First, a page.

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Photo#1129252
Big Green Mantis  - Stagmomantis limbata - male - female

Big Green Mantis - Stagmomantis limbata - Male Female
Wimberley, Hays County, Texas, USA
August 27, 2015
Size: 60 mm
A neighbor brought the male over about two weeks ago. He had been trapped in a door, but I managed to nurse him back to health. He also has the blue on his upper lip and resembles the bordered mantis males here on bugguide. I fed the female a roach and moved them both to neutral territory. Then about an hour later they began mating! They've been going at it now for about 4 hours. Just thought I'd share. :) Hopefully I will get a picture of her making an ootheca.

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Big Green Mantis  - Stagmomantis limbata - female Big Green Mantis  - Stagmomantis limbata - female Big Green Mantis  - Stagmomantis limbata - female Big Green Mantis  - Stagmomantis limbata - female Big Green Mantis  - Stagmomantis limbata - female Big Green Mantis  - Stagmomantis limbata - female Big Green Mantis  - Stagmomantis limbata - female Big Green Mantis  - Stagmomantis limbata - female Big Green Mantis  - Stagmomantis limbata - male - female Big Green Mantis  - Stagmomantis limbata - male - female Big Green Mantis  - Stagmomantis limbata - male - female Big Green Mantis  - Stagmomantis limbata - male - female Big Green Mantis  - Stagmomantis limbata - male - female Big Green Mantis  - Stagmomantis limbata - male - female Big Green Mantis  - Stagmomantis limbata - male Big Green Mantis  - Stagmomantis limbata - female

Good job again
Take note of the fact that the female is gravid prior to mating; this is typical of Stagmomantis species.

 
Thank you again John :) I hav
Thank you again John :) I have had her since she was a sub-adult, and she only recently molted about 3 weeks ago. I have never bred mantises though so this is a first time experience for me. They're still together too, and it's been over 5 hours now. What are the chances of getting some good ooths out of this pairing?

 
Pretty good
I'd say pretty good. They are native and adapted to the environment, so you don't have to worry about humidity and other factors which can affect development. She should give you at least two, maybe more, oothecae.

 
12 hours and they are at it still
I had read 3-6 hours, but they've been connected now for 12 hours. Should I be worried or is something not happening right? do they sometimes go this long? Thanks so much for answering my questions too. I appreciate it a lot.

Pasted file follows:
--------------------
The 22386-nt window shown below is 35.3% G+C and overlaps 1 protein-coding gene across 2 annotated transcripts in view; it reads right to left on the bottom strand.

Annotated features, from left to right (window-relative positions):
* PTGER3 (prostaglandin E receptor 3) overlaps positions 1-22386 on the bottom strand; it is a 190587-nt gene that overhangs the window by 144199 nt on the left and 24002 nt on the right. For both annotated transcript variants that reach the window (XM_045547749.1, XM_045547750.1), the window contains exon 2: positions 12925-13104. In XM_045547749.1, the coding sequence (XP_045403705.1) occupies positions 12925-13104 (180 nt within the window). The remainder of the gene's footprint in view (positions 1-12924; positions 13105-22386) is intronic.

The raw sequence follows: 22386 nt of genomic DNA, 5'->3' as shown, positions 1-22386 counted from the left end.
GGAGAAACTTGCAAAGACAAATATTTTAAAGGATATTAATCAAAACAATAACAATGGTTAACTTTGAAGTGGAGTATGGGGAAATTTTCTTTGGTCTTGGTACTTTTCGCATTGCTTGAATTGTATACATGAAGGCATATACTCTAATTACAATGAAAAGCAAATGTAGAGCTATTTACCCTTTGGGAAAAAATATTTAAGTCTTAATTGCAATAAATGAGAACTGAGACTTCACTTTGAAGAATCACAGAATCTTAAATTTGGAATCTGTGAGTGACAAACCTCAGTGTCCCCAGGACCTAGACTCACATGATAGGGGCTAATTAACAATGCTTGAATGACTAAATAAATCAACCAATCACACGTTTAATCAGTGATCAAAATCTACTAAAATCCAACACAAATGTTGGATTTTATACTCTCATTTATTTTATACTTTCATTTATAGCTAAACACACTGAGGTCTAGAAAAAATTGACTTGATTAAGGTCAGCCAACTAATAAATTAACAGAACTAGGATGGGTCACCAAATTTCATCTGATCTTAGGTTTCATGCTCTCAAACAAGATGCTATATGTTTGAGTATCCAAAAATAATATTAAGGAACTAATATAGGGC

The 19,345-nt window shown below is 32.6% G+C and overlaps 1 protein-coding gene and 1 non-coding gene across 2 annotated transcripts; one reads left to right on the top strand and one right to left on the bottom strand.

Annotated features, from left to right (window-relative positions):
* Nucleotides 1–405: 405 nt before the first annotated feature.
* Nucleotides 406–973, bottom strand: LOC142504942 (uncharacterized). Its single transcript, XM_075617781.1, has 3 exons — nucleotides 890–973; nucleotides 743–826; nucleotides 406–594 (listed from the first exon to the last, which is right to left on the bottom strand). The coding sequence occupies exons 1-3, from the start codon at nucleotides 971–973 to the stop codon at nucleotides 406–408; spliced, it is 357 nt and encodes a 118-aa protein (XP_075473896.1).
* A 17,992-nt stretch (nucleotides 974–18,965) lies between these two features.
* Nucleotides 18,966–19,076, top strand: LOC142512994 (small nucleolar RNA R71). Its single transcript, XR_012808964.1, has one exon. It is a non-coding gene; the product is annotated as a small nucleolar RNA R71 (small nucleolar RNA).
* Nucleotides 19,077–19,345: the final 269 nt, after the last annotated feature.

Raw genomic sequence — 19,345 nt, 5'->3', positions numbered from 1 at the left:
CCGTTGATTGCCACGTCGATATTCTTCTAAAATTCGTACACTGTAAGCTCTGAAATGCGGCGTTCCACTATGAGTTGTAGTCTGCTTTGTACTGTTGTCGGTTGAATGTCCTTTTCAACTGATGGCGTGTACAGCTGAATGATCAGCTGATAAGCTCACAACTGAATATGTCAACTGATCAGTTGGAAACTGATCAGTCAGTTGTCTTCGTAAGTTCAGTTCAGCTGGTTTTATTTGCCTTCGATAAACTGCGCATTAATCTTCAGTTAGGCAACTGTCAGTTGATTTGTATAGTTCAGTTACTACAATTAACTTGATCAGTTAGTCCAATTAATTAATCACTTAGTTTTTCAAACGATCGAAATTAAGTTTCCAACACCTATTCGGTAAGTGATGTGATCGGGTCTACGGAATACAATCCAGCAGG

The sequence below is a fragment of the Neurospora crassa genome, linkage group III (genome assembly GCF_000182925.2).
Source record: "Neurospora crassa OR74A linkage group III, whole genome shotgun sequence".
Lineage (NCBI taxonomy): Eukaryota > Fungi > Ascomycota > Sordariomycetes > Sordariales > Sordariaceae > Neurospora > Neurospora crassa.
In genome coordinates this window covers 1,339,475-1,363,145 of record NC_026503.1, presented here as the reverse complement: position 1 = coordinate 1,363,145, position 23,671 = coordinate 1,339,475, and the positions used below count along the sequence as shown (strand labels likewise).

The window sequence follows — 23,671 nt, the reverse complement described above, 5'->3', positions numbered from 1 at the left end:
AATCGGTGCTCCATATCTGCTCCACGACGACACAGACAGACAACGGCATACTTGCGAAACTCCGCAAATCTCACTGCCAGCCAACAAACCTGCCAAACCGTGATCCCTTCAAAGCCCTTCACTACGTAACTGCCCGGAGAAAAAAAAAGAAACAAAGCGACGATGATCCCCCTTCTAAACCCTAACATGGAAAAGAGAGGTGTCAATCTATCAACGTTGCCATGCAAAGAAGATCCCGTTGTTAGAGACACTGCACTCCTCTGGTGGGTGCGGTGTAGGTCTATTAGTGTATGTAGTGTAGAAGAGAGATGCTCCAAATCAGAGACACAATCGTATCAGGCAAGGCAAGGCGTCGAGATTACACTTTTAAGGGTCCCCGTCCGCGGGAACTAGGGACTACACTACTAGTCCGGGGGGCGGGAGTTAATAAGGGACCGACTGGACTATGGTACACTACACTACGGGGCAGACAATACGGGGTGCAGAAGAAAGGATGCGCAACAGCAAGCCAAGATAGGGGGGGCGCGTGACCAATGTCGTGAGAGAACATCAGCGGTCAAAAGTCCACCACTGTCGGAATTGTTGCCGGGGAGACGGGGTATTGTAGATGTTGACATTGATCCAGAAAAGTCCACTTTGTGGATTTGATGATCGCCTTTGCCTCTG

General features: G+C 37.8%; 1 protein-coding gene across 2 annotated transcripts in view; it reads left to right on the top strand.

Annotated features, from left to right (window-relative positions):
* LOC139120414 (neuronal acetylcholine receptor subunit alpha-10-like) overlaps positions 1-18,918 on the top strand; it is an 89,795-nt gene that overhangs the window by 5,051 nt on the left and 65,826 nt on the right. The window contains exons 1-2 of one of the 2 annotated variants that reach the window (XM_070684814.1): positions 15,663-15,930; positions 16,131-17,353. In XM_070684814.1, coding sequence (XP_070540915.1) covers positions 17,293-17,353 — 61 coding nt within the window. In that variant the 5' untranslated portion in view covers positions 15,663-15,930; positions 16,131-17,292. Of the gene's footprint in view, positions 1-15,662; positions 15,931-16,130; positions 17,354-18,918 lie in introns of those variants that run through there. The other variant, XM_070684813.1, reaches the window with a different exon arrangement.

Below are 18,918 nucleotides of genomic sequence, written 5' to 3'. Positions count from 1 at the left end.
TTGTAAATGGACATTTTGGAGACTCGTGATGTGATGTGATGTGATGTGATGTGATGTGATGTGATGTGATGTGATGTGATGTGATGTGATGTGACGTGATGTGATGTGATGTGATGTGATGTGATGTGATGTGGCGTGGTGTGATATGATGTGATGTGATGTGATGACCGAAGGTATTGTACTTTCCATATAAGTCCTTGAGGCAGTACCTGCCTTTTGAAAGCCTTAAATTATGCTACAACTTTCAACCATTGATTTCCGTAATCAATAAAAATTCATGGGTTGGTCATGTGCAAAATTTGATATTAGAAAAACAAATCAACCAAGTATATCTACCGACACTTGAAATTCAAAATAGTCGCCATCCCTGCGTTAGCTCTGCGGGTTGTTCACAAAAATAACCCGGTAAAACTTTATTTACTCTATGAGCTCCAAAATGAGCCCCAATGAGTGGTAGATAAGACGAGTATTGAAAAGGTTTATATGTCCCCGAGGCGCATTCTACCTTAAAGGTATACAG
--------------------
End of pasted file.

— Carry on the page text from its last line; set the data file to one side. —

Keep an eye on them
And keep documenting; we might learn something here. Was your part of Texas subjected to the torrential rains and flooding earlier this year? If so, it could have had an effect on these critters and their behavior.

A few years back my area in NE Ohio had an unusually mild winter and wet spring. The result was an overabundance of red admiral butterflies.

I'm curious to see what happens with these mantids.

You might want to stop feeding her as well, they are both going to die in the end. It won't matter if it is via cannibalism or some other means.

 
It's finally over
Though they were still together when I went to sleep around 11 pm last night, I checked on them this morning and they are done. And she ate his head off. I thought if I fed her she would leave him alone, but nope. We did get lots of rain this spring, and we live only about 1500 feet from the Blanco, and it tore apart parts of the neighborhood. Several neighbors lost everything.

We almost drove into it that night when it was 40' higher than it's ever been (recorded, anyway). I noticed after the flood we had more raccoons and more deer. We have also had less scorpions and recluses and more wolf spiders, cliff chirping frogs and tarantulas this year. Lots of dragonflies and especially damselflies as well. And hardly any snakes.

I am assuming feeding her less will extend her life by a little bit? Should I stop feeding her all together?

 
Feeding
You can keep feeding her...I suggested stopping to see if she'd eat the male.

I assume you have her in some type of terrarium. If so, keep it in an unheated garage or shed. When she lays her oothecae, they will be subject to the outdoor temperatures and be able to develop properly over the winter. If you keep them indoors, the nymphs will emerge in the middle of winter and you can have a mess on your hands. ;^)

 
He's a zombie!
I removed him for examination, and he's still moving. My son exclaimed "he's a zombie!" He is missing his head, one of his front legs, some of his wings and most of his abdomen, but his walking legs remain intact. I set him upright and he began walking around.

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